The Kawai Complex Guide is ultimately a fresh take on the “crazy dormitory” genre and provides a pretty unique spin on some well worn romantic comedy tropes. The show’s character dynamics aren’t completely flawless but it’s generally funny enough to mask them. It’s one the smartest anime comedies we’ve seen in a while and well on it’s way to be one of the best this year.

Overall: 8/10

Avaialble on Crunchyroll and Hulu

Review: Wreck-It-Ralph- It’s Not So Bad Being Bad

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Synopsis:  In an arcade where video game characters are sentient and have lives outside their games, Wreck-It-Ralph is  the villain of the game Fix-It-Felix who doesn’t get any respect for doing his job and is treated like an outcast by the NPCs of his game world. Wanting to change his life and become a “good guy” Ralph sets out to become a hero in other game worlds and ends up meeting a “glitch” named Penelope who is also an outcast, and together the two set out change their respective situations.

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Disney Animated canon is always interesting to watch and the formula for each of their films usually manages to delight and deliver on solid storytelling and innocent childhood wonder. Of course as with any formula there are times where it gets a bit repetitive and needs to be shaken up every now and then. Wreck-It-Ralph is pretty true to the magic formula but it does enough things differently to leave it’s own mark for better or worse.  The film does some pretty neat things with it’s premise as a lot of classic video game characters make cameos and a few classic video game tropes are played with or used in a way that would make sense if used by actual people.

Of course cool premise aside,  the real heart and soul of the film lies in it’s protagonist Ralph and his journey as a character.  His job as his game world’s villain is a pretty important job but he’s frequently treated like dirt by most of his coworkers (and the fact that the backstory of the game involved part of his home being demolished to make theirs doesn’t help things) and while he gets along with Felix himself fairly well, the latter doesn’t really understand his situation. Thus it’s only natural that he would want to live life on the other side of things as the good guy and he sets out to accomplish that. In doing so he encounters Penelope who much like him is an outcast in her own world and though the two clash at first they soon relate to one another and in a nice subversion of the usual obligatory Disney romance between lead characters, form a sibling like bond (though the age difference is likely what spared us this time around) and the two get a nice dynamic going on between them.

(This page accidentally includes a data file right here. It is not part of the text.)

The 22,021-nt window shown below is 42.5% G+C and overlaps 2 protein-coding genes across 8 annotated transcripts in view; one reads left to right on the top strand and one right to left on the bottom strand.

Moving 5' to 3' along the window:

As the film goes on Ralph is eventually presented with the chance to get what he wants but at the expense of Penelope’s dreams, even if he’s convinced it’s for her own good at the time. So when he does finally get his reward he realizes that it wasn’t worth the people he had to let down to get there. As the film head towards its climax he acknowledges that in the end he can only really be himself and even if he has to continue playing the role of the bad guy, so long as there’s someone out there who accepts him he’ll be fine in the end and he does eventually get the respect that he deserves.

The film’s message ultimate message about being yourself even when the world at large won’t acknowledge you is a strong one and is by far its best point. It helps to provide a really nice parallel between Ralph and the main villain Turbo where both want to be acknowledged but where Ralph isn’t willingly to step over the people that matter to him to get there, Turbo will lie, cheat and murder in order to stay in the spotlight which is what ultimately destroys him (and in a  surprisingly gruesome manner by Disney film standards). The film also deserves praise for using Fix-It-Felix’s character fairly well by not making him antagonistic as would be typically expected and the movie’s side plot about him trying to track down Ralph on his journey does eventually lead to him getting to see the world from Ralph’s perspective and helping him get the acknowledgement he deserves for his job.

However while the film does many positive subversions and gets its theme down right it does suffer from a few problems. The romance between Felix and another character Callahan while somewhat funny is incredibly forced and it takes away from some of the time that could have been spent further highlighting Felix’s need to see what Ralph’s life is like on a regular basis. Additionally the film is also occasionally bogged down with some toilet bowl humor that feels like it didn’t need to be there and keeps the film from being as adult as it could have been despite having a fairly mature theme. (though the slight jab at Call of Duty was much appreciated).

Wreck-It-Ralph is a solid entry in the Disney animated canon universe  and while it doesn’t quite spin the formula in the way it could have it does enough things differently and well enough that it can be easily forgiven. The film reminds us that in the end there’s no one we should rather be than ourselves and even if we may not always get appreciation for that if we can live with who we are, we’ll be okay in the end.

Overall: 8/10